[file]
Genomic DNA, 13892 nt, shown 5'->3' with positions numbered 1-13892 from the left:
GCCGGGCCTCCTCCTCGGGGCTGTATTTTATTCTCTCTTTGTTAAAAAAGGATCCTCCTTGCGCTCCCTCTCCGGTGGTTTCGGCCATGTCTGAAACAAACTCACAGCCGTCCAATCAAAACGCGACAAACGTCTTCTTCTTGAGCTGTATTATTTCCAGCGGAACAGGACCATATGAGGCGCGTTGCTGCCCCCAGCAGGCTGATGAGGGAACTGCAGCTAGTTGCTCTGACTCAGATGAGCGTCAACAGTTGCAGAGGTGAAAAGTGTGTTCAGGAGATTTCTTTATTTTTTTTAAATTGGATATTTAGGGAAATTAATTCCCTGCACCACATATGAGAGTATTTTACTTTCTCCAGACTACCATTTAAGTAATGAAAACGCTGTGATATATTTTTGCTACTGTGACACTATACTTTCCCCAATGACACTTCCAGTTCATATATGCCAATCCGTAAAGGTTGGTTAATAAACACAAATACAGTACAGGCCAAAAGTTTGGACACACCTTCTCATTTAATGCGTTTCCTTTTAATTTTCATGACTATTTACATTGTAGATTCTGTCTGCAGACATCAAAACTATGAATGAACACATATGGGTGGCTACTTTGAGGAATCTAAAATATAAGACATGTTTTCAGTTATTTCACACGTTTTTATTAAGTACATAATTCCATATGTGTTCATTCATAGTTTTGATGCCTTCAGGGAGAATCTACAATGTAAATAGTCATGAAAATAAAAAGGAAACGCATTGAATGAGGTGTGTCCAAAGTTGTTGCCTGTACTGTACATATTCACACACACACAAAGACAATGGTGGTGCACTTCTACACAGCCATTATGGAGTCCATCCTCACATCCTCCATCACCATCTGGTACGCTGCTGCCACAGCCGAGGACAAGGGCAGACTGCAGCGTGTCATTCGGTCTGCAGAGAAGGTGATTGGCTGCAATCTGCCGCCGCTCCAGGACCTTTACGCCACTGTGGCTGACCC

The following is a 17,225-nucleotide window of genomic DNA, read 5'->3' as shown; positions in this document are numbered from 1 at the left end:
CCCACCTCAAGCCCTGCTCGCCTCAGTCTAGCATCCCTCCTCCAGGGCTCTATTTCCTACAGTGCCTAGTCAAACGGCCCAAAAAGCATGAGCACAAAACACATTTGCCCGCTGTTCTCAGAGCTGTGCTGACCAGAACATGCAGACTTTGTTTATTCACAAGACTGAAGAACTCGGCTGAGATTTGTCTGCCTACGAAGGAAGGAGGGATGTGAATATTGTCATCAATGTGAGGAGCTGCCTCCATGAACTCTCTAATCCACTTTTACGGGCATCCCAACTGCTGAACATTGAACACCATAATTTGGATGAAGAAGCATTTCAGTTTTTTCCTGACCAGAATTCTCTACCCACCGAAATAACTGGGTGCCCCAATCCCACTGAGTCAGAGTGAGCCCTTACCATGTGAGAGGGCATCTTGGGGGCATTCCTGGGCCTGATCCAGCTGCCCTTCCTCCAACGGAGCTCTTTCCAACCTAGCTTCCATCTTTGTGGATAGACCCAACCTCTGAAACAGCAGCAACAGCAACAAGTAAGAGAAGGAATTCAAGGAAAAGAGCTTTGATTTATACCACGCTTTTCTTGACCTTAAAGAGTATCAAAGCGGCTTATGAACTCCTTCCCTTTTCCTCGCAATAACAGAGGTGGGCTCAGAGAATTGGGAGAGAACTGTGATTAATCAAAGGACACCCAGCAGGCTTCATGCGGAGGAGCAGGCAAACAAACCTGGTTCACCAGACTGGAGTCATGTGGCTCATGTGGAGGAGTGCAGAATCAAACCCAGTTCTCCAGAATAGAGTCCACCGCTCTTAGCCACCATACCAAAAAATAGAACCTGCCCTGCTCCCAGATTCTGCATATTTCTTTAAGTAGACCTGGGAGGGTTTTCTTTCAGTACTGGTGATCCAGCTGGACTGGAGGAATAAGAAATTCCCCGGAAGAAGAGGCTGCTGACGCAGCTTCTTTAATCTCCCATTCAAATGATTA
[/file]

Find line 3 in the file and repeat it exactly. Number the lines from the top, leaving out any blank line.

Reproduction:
The following is a 17,225-nucleotide window of genomic DNA, read 5'->3' as shown; positions in this document are numbered from 1 at the left end: